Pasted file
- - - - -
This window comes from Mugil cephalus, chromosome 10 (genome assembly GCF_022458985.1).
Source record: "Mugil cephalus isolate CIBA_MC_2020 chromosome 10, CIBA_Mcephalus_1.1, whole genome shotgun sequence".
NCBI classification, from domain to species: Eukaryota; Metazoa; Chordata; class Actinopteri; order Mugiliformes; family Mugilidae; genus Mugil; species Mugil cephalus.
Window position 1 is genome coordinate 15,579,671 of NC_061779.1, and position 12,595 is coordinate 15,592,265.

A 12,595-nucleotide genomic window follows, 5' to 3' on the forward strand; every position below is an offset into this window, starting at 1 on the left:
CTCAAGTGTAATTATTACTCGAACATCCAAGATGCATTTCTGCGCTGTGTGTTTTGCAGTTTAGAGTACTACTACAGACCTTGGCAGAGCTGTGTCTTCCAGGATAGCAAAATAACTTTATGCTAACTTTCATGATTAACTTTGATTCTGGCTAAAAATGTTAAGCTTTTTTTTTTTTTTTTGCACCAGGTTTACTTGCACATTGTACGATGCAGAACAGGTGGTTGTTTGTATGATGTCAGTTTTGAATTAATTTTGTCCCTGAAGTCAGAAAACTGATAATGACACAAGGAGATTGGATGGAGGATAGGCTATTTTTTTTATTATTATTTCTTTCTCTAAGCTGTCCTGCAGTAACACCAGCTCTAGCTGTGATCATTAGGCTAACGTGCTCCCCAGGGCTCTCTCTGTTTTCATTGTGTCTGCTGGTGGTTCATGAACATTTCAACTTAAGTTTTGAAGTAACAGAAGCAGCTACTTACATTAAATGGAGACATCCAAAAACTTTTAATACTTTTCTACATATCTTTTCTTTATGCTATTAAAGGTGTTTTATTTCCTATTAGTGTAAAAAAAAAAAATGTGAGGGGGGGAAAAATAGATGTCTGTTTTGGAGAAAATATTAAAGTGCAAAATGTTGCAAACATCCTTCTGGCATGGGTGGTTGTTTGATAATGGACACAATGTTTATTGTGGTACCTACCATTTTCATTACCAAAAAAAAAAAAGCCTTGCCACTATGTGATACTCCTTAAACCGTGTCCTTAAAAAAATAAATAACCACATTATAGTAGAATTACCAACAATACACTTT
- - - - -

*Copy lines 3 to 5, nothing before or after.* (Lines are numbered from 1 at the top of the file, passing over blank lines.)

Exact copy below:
NCBI classification, from domain to species: Eukaryota; Metazoa; Chordata; class Actinopteri; order Mugiliformes; family Mugilidae; genus Mugil; species Mugil cephalus.
Window position 1 is genome coordinate 15,579,671 of NC_061779.1, and position 12,595 is coordinate 15,592,265.

A 12,595-nucleotide genomic window follows, 5' to 3' on the forward strand; every position below is an offset into this window, starting at 1 on the left: